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Turn URLs and Webpages Into PDFs In Your Dropbox

I stumble across a lot of interesting webpages on a daily basis. Sometimes it’s a video I want to watch later; sometimes it’s an article I don’t have time to read right away. Other times, I find a webpage that I want to keep around for future reference. For me, there’s a difference between articles to read later and reference material: whereas a new item added to Instapaper has a short life span in terms of attention (read, share, archive), a webpage I want to keep around forever needs to be turned into a document I can read anywhere, highlight, annotate, and carry around between platforms and devices. For that, I like PDFs.

I keep a “PDFs” folder in my Dropbox that contains all the documents I check upon regularly for work and personal purposes. They can be eBooks, tutorials, or guidelines from Apple that are essential to my writing online. Thanks to the increasing support for cloud services in apps like PDF Expert, GoodReader, and iAnnotate, I can keep a single copy of a PDF in my Dropbox, use the app I want to annotate the document with, and forget about duplicates thanks to sync. Furthermore, I’m fairly sure that, due to their popularity, PDFs will still be readable and supported 20 years from now, so I don’t have to worry about data preservation and file formats.

Lately, I have become obsessed with turning longer articles I find on the Internet also into PDFs for long-term archival. For as much as I like Instapaper, I can’t be sure that the service will be around in the next decades, and I don’t want my archive of longform and quality content to be lost in the cloud. So I have come up with a way to combine Instapaper with the benefit of PDFs, Dropbox, and automation to generate documents off any link or webpage, from any device, within seconds.

(Disclaimer: what follows is an explanation of a hack I created for personal use. It uses publicly available tools and apps to fill a personal need. You shouldn’t create PDFs off websites and redistribute them – you should support the sites you read instead).

In short, I use the Instapaper Text bookmarklet to fetch a webpage’s text and images (while preserving hyperlinks and great typography) and I convert the resulting page to PDF using wkpdf. Created by Christian Plessl, wkpdf is a command line tool that uses WebKit and RubyCocoa for rendering HTML content to PDF. Since wkpdf uses WebKit’s HTML rendering, it can generate good-looking PDFs that maintain most CSS2 and CSS3 stylings and properties. I have tried another command line tool for file conversion, Pandoc, but I like wkpdf better for straight HTML to PDF conversion.

Basic Stuff

Optional Stuff

I have come up with two separate ways to turn URLs or webpages into PDFs: one relies mostly on built-in apps for iOS and OS X, the other adds some third-party apps for extra convenience. However, both require the installation of wkpdf; you can follow the (simple) instructions here to get wkpdf up and running on your Mac. Similarly, while you could beam a link or .html file from iOS to a Mac using email, I highly recommend that you use Dropbox, if anything at least to save the output file. I created this collection of hacks and tools to generate PDFs off any device (mainly iOS) and let the Mac do the processing in the background (in fact, I use my Mac mini server for this), but everything is highly customizable. You can decide to avoid using third-party apps, as I’ll explain in a bit, and you don’t necessarily need a Mac server to accomplish this (in fact, you can just use your personal Mac, as long as it’s running), but this is how I did it.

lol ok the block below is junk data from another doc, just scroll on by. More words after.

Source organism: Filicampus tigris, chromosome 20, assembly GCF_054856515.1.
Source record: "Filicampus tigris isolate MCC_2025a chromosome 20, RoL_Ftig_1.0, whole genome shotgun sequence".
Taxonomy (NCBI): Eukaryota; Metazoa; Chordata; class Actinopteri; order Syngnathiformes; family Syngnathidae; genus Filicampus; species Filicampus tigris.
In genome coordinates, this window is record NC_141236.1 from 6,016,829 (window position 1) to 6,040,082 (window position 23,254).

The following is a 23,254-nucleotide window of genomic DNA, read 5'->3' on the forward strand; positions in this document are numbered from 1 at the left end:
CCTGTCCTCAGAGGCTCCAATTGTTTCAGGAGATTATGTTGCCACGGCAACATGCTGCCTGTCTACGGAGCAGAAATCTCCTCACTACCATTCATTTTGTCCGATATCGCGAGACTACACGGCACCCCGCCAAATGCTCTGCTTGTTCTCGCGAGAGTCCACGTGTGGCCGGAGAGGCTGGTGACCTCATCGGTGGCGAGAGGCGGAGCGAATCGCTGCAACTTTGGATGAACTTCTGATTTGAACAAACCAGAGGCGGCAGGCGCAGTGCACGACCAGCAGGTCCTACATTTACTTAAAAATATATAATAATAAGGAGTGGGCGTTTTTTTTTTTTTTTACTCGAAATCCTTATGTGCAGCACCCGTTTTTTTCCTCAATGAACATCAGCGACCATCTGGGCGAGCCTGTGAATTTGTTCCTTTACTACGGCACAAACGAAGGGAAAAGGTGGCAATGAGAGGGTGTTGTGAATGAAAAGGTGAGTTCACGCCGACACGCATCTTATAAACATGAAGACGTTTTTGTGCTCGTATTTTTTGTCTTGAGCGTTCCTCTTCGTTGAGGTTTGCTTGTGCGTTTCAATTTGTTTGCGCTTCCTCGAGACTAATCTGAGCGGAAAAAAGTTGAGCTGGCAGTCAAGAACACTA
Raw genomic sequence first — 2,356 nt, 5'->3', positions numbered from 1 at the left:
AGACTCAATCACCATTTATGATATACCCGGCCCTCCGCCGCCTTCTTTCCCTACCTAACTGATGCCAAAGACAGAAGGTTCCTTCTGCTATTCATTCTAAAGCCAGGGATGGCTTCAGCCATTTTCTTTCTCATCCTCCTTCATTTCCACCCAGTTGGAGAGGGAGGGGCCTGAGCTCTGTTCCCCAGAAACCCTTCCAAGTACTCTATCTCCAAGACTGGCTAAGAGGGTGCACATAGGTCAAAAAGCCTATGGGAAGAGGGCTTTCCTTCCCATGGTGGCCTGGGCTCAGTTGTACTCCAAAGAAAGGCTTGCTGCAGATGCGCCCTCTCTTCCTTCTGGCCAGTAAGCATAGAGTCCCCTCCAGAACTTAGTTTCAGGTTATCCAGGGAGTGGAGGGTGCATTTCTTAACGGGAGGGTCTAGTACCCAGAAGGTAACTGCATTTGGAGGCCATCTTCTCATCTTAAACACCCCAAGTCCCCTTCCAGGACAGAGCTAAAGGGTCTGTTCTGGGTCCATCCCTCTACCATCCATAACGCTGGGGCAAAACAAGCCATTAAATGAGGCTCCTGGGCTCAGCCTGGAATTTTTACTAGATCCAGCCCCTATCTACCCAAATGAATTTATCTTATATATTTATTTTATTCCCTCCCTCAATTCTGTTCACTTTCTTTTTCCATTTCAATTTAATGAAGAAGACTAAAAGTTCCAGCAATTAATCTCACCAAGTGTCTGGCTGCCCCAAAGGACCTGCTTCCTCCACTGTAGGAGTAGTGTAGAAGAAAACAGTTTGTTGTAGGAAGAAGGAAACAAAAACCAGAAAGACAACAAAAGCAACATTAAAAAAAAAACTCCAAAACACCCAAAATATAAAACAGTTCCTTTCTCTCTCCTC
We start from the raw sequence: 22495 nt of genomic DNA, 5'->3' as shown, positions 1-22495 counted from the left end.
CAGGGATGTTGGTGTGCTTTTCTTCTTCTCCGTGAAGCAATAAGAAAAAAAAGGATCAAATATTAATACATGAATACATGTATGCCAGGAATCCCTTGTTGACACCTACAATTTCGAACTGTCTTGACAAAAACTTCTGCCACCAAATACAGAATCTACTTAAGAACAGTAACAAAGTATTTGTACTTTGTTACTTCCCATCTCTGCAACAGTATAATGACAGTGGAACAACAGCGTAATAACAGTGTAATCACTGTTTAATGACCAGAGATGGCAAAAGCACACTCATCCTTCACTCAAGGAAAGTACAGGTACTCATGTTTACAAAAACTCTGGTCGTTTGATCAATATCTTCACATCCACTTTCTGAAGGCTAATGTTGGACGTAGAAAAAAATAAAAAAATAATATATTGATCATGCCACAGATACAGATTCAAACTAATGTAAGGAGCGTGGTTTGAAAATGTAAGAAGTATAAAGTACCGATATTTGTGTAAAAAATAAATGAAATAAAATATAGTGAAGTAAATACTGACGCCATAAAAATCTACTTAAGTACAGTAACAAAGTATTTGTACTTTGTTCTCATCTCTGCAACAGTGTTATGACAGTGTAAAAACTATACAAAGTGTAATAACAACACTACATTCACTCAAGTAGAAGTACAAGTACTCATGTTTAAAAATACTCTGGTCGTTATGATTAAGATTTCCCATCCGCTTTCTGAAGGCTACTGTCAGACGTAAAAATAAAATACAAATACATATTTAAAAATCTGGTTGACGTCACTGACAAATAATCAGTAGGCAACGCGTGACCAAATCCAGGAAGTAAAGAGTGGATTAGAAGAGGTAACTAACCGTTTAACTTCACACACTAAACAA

Send A URL to, Have It Converted to PDF

If you don’t like using third-party apps, you can rely on built-in (and free) tools to do the file conversion for you. The great thing about wkpdf is that it can receive URLs and fetch their web content in the background, then convert it to PDF. In this way, you’re able to simply send a URL to your Mac, and receive a PDF in your Dropbox seconds later. But in order to do this, you have to find a way for Mac to see the URL, and run the necessary shell script that includes your link within the wkpdf command for file conversion. To do this without third-party apps, you can use Mail rules and AppleScript.

First off, find an article you like and run it through the Instapaper bookmarklet. Instapaper’s parser will fetch multiple pages (if any) and keep text and images. You don’t have to use the bookmarklet – you can convert any webpage – but I use it because it strips out unnecessarily elements that I don’t need in my reference documents.

You’ll then need to email the URL to an account configured in on your Mac, and create a rule that runs an AppleScript for the file conversion. As you can see in the screenshot above, I have created a rule that looks for any message from my accounts that contain “viticci” in the name (so I can use the one I like), archives the message, and runs an AppleScript to turn the link in the message into a PDF file in Dropbox.

The AppleScript is as follows:


Federico Viticci, MacStories

August 2012, Version 1.0

Based on michaellindahl's script:

and inspired by MacDrifter's append script:

More information here:


using terms from application "Mail"

	on perform mail action with messages matchmsgs for rule mailrule

		tell application "Mail"

			set msg to item 1 of matchmsgs

			set msgcontent to (content of msg) as Unicode text

		end tell

		set the clipboard to msgcontent

		(do shell script "pbpaste | textutil -convert txt -stdin -stdout -encoding UTF-8 | pbcopy

echo -n >> ~/Dropbox/Apps/InstapaperLinks.txt

pbpaste >> ~/Dropbox/Apps/InstapaperLinks.txt

wkpdf --source `tail -1 ~/Dropbox/Apps/InstapaperLinks.txt` --output ~/Dropbox/Apps/page.pdf")

	end perform mail action with messages

end using terms from